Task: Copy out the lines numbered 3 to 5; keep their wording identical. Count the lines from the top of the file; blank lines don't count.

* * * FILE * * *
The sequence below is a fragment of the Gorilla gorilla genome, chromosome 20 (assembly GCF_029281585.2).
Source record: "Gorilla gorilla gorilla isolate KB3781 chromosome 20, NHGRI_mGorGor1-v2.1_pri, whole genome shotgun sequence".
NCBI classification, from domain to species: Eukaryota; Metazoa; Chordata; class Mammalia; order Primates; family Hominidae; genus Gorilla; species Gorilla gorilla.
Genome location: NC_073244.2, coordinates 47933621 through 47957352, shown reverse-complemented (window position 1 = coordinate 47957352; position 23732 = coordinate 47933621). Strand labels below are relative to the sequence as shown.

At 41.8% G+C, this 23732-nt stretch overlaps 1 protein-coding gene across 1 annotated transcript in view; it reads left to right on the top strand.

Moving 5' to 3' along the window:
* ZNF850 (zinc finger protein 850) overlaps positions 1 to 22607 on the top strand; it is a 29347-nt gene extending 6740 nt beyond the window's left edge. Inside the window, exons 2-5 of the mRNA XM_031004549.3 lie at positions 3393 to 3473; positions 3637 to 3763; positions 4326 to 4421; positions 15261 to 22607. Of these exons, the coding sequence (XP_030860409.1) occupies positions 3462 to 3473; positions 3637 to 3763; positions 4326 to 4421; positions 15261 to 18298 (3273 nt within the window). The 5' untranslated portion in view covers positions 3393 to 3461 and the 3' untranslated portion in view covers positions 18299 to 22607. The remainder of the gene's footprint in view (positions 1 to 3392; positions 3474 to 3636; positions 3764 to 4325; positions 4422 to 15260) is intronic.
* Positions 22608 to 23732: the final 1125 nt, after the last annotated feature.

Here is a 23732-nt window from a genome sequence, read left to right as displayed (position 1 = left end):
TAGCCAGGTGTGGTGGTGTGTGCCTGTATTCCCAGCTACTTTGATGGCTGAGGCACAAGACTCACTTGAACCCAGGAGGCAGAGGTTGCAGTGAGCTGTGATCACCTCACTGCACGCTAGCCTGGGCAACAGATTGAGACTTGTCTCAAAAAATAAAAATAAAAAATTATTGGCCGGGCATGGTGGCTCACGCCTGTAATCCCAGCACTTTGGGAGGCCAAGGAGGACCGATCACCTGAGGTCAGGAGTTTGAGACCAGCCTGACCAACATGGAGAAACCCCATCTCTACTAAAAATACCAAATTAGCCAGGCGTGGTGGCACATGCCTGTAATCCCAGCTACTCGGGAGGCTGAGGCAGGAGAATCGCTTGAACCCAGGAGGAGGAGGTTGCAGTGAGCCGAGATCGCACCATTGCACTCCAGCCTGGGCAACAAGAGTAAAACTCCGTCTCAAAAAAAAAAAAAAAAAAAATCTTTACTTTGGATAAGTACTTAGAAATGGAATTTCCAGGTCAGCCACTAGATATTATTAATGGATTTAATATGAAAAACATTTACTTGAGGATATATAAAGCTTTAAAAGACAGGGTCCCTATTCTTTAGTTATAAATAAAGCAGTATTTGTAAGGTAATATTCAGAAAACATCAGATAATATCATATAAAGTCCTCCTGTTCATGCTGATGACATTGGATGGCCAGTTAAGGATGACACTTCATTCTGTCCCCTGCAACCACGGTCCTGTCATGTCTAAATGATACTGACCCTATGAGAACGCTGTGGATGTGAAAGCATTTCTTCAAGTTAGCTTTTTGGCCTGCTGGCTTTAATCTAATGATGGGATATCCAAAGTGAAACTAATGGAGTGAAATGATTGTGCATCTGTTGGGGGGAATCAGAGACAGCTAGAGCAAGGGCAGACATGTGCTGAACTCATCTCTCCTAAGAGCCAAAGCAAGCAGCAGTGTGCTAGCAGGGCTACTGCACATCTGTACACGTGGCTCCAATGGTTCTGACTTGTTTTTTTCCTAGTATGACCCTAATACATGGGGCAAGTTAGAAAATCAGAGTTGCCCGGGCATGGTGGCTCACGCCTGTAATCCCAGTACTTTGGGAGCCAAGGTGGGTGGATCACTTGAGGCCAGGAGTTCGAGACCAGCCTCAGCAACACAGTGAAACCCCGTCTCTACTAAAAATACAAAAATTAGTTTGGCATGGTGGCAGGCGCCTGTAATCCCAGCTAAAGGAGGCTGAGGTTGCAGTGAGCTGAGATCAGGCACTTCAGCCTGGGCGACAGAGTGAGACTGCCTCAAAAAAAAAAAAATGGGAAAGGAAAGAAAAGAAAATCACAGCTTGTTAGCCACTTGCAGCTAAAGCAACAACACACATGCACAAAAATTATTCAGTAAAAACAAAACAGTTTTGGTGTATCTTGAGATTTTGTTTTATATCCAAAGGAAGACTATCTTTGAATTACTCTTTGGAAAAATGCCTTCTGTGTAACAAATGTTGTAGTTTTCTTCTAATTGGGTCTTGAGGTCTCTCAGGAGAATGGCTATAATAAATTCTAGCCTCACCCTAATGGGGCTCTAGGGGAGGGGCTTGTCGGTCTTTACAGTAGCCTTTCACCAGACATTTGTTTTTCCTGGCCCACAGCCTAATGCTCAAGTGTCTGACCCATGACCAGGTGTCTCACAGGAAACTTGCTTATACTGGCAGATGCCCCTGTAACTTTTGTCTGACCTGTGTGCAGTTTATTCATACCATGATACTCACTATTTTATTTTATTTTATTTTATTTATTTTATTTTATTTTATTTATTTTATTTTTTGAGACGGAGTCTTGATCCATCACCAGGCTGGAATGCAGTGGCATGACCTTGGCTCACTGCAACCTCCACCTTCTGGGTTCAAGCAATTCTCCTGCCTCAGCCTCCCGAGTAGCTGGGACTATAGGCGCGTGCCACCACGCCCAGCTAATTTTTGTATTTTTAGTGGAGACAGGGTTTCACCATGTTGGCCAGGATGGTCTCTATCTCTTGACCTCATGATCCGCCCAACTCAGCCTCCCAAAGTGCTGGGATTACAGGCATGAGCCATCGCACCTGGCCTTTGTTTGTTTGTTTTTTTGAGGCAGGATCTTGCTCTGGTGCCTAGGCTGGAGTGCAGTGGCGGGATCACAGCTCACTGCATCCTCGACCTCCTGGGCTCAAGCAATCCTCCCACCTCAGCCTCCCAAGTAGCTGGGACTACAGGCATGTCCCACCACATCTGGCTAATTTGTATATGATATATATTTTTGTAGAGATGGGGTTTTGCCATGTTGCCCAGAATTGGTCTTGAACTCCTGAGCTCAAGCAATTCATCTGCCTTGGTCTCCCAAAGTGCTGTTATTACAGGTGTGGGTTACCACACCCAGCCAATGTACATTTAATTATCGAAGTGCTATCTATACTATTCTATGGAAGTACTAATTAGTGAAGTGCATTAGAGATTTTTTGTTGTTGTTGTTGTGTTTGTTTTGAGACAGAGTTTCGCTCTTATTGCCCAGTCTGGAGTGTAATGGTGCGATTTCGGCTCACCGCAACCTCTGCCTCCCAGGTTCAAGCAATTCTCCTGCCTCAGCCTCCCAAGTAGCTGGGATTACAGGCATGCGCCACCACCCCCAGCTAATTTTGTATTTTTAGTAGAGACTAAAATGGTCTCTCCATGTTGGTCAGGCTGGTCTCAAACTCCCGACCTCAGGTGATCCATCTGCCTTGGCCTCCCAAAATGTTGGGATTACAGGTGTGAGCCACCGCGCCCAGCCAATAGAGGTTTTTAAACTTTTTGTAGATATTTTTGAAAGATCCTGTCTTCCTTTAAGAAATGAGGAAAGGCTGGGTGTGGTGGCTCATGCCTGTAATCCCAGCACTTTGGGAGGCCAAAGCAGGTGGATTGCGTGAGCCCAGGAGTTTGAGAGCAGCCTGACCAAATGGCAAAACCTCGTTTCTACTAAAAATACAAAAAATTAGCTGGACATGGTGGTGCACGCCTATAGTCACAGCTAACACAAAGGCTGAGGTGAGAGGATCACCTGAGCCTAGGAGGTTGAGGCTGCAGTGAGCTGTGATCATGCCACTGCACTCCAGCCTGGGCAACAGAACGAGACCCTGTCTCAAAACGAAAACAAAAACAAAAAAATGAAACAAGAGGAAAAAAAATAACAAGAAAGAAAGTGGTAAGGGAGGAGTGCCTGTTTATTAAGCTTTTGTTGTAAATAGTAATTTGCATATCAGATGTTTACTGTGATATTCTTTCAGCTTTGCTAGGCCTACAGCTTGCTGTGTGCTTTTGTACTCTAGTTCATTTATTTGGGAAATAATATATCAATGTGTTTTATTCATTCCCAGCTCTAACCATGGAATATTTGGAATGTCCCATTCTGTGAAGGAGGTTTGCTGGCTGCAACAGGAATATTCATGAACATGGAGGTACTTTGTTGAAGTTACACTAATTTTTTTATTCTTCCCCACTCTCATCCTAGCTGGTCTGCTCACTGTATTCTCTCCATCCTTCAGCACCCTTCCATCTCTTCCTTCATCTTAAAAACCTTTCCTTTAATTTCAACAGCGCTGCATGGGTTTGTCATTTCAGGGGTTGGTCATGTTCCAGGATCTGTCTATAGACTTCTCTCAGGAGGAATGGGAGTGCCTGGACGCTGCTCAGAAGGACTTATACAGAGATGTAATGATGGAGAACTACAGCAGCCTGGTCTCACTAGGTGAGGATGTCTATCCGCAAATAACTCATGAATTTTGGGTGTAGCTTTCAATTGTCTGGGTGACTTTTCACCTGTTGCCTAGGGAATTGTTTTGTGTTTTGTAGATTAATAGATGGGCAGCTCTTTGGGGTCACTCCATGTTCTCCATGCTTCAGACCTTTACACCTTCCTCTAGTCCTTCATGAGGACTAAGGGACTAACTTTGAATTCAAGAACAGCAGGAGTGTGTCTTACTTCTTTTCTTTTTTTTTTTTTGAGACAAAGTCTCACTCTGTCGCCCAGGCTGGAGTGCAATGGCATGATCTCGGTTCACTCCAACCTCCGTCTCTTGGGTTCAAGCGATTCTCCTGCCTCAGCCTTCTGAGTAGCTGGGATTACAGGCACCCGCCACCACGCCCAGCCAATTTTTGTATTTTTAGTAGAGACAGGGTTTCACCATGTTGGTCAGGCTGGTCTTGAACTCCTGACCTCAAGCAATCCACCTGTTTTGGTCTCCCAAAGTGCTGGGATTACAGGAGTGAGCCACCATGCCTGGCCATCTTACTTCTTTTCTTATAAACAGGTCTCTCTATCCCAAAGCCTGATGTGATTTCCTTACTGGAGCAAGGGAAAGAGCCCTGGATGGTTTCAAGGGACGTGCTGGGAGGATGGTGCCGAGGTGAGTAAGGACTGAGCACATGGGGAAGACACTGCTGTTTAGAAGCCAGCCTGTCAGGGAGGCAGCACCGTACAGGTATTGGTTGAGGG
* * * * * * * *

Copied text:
NCBI classification, from domain to species: Eukaryota; Metazoa; Chordata; class Mammalia; order Primates; family Hominidae; genus Gorilla; species Gorilla gorilla.
Genome location: NC_073244.2, coordinates 47933621 through 47957352, shown reverse-complemented (window position 1 = coordinate 47957352; position 23732 = coordinate 47933621). Strand labels below are relative to the sequence as shown.

At 41.8% G+C, this 23732-nt stretch overlaps 1 protein-coding gene across 1 annotated transcript in view; it reads left to right on the top strand.